This post is part of an ongoing series examining Women in the Apostolic Fathers.
If Ignatius’s remarks on household order are brief, then Polycarp’s are nearly non-existent, both in terms of length and the treatment given to them by existing scholarship.
Polycarp’s Epistle to the Philippians 5.3
|ὁμοίως καὶ νεώτεροι ἄμεμπτοι ἐν πᾶσιν, πρὸ παντὸς προνοοῦντες ἁγνείας καὶ χαλιναγωγοῦντες ἑαυτοὺς ἀπὸ παντὸς κακοῦ. καλὸν γὰρ τὸ ἀνακόπτεσθαι ἀπὸ τῶν ἐπιθυμιῶν τῶν ἐν τῷ κόσμῳ, ὅτι πᾶσα ἐπιθυμία κατὰ τοῦ πνεύματος στρατεύεται καὶ οὔτε πόρνοι οὔτε μαλακοὶ οὔτε ἀρσενοκοῖται βασιλείαν θεοῦ κληρονομήσουσιν, οὔτε οἱ ποιοῦντες τὰ ἄτοπα. διὰ δέον ἀπέχεσθαι ἀπὸ πάντων τούτων, ὑποτασσομένους τοῖς πρεσβυτέροις καὶ διακόνοις ὡς θεῷ καὶ Χριστῷ· τὰς παρθένους ἐν ἀμώμῳ καὶ ἁγνῇ συνειδήσει περιπατεῖν.||So too let the young men be blameless in all things, concerned above all else for their purity, keeping themselves in check with respect to all evil. For it is good to be cut off from the passions of the world, since every passion wages war against the spirit, and neither the sexually immoral, nor the effeminate, nor male prostitutes will inherit the kingdom of God; nor will those who engage in aberrant behavior. Therefore we must abstain from all these things, and be subject to the presbyters and deacons as to God and Christ. And the virgins must walk in a blameless and pure conscience.|
Polycarp appears to have been far more concerned with the purity of young men than he was with the purity of young women, the later appearing only as an afterthought in this citation. The 1904 Oxford Committee concluded that Paul’s language in 1 Corinthians stands behind this passage, which seems likely, although this does not account for the emphasis on male purity. Paul Hartog suggests that the passage’s intended audience was young men; whether this was because of a particular problem among the men in Philippi, the assumption of the importance of virginal purity, or something else cannot be said with any degree of certainty. Polycarp goes somewhat further than Ignatius in his address, as he admonishes the young men to cut off all worldly passions. For Polycarp, not only outward action, but inward thought—πνεύματος and συνειδήσει—are the battleground of the passions. The solution to immorality and impure passions is both abstinence and the subjection of the self to the presbyters and deacons. While Ignatius’s ever-present bishop has been replaced by lower church orders, the implications are basically the same: for Polycarp, purity of body and spirit among men and women alike should be done in fellowship with church hierarchy and order.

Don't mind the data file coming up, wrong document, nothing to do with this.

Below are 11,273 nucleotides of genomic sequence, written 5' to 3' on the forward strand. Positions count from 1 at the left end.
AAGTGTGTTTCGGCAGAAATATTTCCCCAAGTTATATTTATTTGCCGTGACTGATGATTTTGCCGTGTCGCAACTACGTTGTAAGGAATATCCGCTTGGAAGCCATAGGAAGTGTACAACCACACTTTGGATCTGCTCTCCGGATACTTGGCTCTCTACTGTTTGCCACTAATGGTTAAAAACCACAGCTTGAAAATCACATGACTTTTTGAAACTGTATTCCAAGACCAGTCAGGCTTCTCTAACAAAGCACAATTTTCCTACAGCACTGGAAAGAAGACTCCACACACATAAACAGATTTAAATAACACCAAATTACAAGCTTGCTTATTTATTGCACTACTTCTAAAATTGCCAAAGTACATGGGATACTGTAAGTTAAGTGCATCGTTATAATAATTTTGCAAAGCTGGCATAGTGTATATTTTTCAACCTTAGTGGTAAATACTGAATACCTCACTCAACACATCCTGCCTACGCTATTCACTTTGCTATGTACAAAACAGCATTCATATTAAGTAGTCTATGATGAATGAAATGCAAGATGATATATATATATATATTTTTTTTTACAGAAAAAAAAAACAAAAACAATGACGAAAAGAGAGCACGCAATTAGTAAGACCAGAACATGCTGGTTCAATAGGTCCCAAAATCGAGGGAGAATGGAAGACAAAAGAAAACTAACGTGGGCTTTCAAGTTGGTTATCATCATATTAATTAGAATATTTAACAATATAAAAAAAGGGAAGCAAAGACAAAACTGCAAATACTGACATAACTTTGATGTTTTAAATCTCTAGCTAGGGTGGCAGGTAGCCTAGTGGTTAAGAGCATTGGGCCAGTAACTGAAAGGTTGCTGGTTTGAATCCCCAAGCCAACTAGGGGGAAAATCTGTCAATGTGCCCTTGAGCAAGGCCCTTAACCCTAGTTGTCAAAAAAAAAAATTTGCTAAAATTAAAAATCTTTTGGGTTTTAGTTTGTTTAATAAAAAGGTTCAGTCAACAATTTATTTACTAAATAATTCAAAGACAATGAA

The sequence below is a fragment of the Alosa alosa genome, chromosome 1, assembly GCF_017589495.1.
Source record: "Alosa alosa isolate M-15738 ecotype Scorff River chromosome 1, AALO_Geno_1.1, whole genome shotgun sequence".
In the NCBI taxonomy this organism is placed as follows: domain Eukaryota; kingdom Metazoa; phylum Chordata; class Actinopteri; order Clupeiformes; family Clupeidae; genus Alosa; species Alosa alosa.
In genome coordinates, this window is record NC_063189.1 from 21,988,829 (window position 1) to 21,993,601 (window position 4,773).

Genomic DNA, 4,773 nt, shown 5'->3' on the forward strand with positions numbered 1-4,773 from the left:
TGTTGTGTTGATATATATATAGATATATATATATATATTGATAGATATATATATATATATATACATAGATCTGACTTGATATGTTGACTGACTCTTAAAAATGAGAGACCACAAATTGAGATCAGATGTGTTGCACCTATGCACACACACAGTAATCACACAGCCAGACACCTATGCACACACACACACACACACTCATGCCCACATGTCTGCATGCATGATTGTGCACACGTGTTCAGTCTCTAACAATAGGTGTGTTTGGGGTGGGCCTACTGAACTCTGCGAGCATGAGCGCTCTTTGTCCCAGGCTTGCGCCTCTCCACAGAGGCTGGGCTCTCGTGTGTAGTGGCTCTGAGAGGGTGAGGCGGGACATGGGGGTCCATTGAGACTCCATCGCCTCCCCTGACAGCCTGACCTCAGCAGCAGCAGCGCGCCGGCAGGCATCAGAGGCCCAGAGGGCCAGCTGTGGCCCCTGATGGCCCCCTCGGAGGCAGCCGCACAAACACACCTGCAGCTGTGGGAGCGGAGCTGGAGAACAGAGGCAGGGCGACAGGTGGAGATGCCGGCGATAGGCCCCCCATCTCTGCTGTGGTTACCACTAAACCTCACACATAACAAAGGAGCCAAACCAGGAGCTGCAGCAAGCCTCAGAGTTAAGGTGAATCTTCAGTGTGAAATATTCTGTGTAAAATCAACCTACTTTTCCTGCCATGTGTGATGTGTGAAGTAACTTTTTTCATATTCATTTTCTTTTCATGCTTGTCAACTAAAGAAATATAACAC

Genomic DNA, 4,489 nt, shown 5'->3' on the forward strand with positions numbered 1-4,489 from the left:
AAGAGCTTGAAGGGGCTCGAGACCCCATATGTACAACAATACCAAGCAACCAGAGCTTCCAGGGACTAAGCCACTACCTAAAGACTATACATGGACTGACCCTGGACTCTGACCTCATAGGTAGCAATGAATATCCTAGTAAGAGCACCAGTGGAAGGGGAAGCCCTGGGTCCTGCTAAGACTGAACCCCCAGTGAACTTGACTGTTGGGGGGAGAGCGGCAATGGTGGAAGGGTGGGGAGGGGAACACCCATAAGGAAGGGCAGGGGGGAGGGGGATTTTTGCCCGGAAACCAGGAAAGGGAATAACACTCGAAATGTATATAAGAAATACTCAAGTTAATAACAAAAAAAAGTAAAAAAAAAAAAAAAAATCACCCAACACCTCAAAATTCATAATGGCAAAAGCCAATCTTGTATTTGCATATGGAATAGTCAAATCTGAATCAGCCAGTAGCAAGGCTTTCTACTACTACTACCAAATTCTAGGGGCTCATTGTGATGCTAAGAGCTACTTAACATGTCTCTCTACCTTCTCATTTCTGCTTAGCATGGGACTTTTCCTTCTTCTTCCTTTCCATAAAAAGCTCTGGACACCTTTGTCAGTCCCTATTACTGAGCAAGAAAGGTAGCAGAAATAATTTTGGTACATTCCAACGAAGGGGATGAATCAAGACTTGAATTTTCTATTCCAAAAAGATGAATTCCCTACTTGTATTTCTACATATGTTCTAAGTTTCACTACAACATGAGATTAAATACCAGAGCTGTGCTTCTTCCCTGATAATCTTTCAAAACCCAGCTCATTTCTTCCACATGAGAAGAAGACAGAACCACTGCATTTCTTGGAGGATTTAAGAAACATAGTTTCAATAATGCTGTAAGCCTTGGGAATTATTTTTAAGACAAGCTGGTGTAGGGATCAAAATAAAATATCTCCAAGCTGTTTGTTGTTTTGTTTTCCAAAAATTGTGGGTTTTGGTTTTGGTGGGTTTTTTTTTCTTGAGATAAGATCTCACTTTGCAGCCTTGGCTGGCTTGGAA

In the epistles of Ignatius and Polycarp an emphasis on church order and hierarchy informs the presentation of household codes and reflections on purity. Whether the members of a Christian community are widows, slaves, married, celibate, young men, or (female) virgins, all of their actions should be orderly and honorably undertaken under the auspices of God and His regents on earth. For Ignatius, the bishop should be involved in the care, support, and affirmation of proper interpersonal interactions. For Polycarp, it is the presbyters and deacons who are to guard the purity of male and female body and spirit. For both, purity only exists through coordination, among individuals, spouses, and the authority of God invested in the Church.
 Ehrman Apostolic Fathers I, 340-1.
 Hartog, 122. Cx. 1 Clem. 1.3. 1 Tim. 1:5, 19; 3:9; 4:2. Gal. 5:17. 1 Pet. 2:11.
 Oxford Society, The New Testament in the Apostolic Fathers (Oxford: Clarendon Press, 1905), 85.
 Hartog, 121.
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